When you're under 70 1/2, the only time you have to worry about taking required minimum distributions (RMDs) from an IRA is when you've inherited it. Even then, if you inherited it from your spouse, are the sole beneficiary and have unlimited withdrawal rights, you can choose to treat the IRA as if it were your own. If you do, the IRA is treated like you were always the owner, so you still won't have to take RMDs until at least you're 70 1/2. If not, you generally have two options: either distribute the entire amount by the end of the fifth year after the decedent died, or take annual distributions each year until you've emptied the account.
Once you've taken the money out of your inherited IRA, it doesn't matter what you do with it, including giving it to charity. The IRS does not impose any requirements on how you spend the money from required minimum distributions, just that you take out the money from the IRA. So, whether you give the money to charity or buy yourself a new car, the distribution still counts toward your RMD.
When you donate your RMD to charity, it counts as two separate transactions for tax purposes. One, it's a distribution from your IRA, which must be noted on your tax return and may be taxable income, depending on the type of IRA. Two, it's a donation to charity, which qualifies you to write it off if you itemize your deduction. If your itemized deductions, including the donation, don't exceed your standard deduction, you can't claim the donation as a deduction. So, even though you might still have to include the withdrawal in your taxes, you won't get a write-off for the deduction.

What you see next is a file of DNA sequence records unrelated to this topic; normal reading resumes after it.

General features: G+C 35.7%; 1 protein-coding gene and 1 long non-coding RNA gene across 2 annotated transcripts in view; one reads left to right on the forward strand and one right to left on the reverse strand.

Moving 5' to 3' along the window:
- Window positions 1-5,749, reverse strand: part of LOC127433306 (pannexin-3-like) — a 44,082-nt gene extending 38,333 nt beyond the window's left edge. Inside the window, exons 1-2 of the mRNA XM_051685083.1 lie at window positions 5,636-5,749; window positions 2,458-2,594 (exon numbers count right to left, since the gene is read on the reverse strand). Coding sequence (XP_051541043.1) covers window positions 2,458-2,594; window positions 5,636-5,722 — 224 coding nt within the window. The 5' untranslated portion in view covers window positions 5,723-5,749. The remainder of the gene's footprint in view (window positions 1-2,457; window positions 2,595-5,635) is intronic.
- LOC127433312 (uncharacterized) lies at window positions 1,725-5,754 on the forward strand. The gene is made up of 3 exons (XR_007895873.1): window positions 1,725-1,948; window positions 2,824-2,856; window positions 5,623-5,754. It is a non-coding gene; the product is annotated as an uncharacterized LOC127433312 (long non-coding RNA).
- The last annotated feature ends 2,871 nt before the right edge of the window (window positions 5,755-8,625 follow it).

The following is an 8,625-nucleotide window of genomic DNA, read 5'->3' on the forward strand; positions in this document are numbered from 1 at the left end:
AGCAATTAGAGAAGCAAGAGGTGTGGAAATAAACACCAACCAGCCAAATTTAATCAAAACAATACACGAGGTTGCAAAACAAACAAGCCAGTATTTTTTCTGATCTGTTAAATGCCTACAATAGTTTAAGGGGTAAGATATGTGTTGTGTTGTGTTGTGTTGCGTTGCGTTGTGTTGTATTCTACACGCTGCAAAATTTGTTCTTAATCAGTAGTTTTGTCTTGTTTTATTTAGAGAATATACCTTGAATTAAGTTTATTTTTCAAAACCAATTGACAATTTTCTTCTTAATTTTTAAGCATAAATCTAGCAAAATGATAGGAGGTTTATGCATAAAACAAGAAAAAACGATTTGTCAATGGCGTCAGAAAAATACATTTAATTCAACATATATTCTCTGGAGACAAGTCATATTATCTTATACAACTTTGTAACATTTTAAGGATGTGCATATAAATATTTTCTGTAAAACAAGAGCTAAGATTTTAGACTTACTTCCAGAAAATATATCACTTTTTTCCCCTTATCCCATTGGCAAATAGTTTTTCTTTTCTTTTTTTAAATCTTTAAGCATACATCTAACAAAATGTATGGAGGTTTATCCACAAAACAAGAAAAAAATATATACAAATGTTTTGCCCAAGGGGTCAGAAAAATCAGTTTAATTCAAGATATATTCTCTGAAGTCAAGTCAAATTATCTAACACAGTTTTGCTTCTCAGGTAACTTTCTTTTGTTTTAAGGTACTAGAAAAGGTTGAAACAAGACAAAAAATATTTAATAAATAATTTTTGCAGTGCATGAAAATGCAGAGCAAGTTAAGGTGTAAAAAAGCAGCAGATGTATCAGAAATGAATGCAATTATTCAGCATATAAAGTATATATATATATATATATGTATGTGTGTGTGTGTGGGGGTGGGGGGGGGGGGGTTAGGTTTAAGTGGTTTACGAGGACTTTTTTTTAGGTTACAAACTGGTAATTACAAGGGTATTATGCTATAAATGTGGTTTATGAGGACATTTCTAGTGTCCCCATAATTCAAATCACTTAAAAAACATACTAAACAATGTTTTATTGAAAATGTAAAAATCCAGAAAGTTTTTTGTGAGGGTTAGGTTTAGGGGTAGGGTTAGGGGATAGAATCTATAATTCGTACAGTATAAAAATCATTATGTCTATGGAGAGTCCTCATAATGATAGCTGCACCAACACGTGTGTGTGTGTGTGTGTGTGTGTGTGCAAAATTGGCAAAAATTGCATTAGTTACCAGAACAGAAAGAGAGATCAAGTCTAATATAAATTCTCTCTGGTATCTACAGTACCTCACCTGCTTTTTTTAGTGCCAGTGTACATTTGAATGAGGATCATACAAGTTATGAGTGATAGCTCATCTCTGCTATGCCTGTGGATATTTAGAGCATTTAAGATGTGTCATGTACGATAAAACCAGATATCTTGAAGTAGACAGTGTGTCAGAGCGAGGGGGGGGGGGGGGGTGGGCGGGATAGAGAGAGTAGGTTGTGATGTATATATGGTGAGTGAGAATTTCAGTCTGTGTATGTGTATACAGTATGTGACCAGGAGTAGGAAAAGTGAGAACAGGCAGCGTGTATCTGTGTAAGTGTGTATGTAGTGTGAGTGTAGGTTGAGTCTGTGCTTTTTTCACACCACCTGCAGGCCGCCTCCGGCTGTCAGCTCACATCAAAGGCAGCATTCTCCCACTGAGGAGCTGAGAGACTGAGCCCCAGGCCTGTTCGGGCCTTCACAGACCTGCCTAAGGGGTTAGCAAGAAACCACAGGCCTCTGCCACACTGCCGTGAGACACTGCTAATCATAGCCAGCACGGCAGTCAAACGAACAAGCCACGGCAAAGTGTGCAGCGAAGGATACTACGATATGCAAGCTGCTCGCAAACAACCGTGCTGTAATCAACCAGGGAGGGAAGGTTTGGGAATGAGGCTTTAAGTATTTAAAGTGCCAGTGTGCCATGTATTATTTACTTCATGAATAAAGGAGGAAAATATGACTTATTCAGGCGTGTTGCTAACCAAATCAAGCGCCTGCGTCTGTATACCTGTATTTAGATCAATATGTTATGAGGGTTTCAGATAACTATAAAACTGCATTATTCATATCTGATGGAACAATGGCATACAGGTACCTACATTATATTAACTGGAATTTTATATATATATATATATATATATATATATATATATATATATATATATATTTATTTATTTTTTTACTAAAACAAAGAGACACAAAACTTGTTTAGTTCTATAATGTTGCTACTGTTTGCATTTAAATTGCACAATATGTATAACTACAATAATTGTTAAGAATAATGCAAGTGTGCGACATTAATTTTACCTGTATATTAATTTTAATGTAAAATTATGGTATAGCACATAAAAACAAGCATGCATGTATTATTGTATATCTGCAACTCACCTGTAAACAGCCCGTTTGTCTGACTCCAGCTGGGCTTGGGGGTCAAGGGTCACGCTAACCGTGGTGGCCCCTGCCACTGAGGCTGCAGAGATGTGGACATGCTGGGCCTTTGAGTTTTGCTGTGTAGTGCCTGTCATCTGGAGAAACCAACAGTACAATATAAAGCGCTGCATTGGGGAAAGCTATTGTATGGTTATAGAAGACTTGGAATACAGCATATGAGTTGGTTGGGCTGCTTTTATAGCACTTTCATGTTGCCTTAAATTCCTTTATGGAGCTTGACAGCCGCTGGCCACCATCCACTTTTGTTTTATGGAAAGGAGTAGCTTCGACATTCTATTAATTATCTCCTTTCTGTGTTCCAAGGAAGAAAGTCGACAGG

Whether your RMD is taxable or not depends on the type of IRA you inherited. Traditional IRA RMDs are fully taxable, except the portion of each withdrawal that comes from nondeductible contributions (if any). Roth IRA RMDs are completely tax-free as long as the decedent had the Roth IRA for at least five years before his death. If the Roth IRA was less than five years old, the contributions come out tax-free, but the earnings are taxable income. The taxability of the RMD doesn't affect your charity deduction, however. For example, even if your Roth IRA RMD is totally tax-free, you can still write off your donation.
Qualified Charitable Distributions
Qualified charitable distributions (QCDs) are a special withdrawal where the money is transferred directly from your IRA to the charity by the bank — you never touch it. An advantage here is that the donation counts as your RMD but you don't have to include it in your taxable income (and you don't deduct it as a charitable contribution), so you don't have to give up your standard deduction. Unfortunately, you must be at least 70 1/2 years old to be eligible to use QCDs.
Mark Kennan is a writer based in the Kansas City area, specializing in personal finance and business topics. He has been writing since 2009 and has been published by "Quicken," "TurboTax," and "The Motley Fool."